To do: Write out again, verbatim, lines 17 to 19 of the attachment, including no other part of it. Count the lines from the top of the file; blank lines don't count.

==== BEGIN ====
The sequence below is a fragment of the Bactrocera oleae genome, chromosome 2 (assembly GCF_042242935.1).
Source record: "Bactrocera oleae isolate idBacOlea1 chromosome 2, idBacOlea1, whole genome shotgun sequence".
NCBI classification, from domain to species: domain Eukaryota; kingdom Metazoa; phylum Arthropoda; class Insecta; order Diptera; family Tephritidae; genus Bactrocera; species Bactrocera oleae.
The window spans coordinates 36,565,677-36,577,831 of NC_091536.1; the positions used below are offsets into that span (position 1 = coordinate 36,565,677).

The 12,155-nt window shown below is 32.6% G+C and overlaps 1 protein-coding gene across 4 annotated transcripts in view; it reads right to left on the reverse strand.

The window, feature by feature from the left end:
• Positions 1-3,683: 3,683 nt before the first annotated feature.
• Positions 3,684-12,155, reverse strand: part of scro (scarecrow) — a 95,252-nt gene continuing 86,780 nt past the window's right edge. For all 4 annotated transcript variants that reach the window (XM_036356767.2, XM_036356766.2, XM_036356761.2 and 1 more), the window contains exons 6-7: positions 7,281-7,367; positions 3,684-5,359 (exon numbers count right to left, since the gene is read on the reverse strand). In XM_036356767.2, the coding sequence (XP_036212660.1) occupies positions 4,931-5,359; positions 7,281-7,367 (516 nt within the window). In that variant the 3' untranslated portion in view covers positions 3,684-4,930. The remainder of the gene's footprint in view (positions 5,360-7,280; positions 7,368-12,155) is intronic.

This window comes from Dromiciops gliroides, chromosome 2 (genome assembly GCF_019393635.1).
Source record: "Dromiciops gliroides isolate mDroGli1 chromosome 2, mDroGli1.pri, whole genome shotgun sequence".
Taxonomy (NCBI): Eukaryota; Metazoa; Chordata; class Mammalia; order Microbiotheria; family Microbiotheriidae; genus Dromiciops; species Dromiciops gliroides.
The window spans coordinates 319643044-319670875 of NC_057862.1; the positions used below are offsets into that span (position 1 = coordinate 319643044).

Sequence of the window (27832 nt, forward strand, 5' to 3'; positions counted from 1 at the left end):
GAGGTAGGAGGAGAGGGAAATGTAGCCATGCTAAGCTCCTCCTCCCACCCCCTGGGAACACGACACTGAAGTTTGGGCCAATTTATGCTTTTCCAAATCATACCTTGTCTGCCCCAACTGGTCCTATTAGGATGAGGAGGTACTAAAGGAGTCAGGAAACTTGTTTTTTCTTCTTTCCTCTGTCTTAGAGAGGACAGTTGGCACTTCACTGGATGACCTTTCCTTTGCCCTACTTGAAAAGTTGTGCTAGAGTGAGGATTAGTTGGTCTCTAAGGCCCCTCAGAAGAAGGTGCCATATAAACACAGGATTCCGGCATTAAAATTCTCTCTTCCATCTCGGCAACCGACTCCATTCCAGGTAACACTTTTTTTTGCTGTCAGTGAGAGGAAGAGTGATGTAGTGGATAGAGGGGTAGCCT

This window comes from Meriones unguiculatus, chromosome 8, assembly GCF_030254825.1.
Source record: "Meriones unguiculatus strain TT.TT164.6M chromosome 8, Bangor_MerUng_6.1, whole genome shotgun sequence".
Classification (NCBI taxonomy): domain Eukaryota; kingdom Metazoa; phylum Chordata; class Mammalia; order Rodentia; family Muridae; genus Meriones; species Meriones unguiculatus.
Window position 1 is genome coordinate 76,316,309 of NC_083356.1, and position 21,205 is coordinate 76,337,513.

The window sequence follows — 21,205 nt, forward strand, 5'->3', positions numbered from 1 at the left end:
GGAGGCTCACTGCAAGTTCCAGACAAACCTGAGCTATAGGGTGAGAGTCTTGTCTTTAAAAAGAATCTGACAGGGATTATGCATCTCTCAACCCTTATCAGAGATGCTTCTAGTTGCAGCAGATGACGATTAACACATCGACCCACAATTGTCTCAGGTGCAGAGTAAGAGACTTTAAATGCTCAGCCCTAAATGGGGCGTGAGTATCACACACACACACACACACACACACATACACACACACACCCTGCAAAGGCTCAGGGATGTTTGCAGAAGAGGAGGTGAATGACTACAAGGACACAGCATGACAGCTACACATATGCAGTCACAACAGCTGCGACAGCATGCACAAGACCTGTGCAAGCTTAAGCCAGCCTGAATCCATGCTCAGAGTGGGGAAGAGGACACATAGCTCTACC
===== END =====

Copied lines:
Classification (NCBI taxonomy): domain Eukaryota; kingdom Metazoa; phylum Chordata; class Mammalia; order Rodentia; family Muridae; genus Meriones; species Meriones unguiculatus.
Window position 1 is genome coordinate 76,316,309 of NC_083356.1, and position 21,205 is coordinate 76,337,513.

The window sequence follows — 21,205 nt, forward strand, 5'->3', positions numbered from 1 at the left end: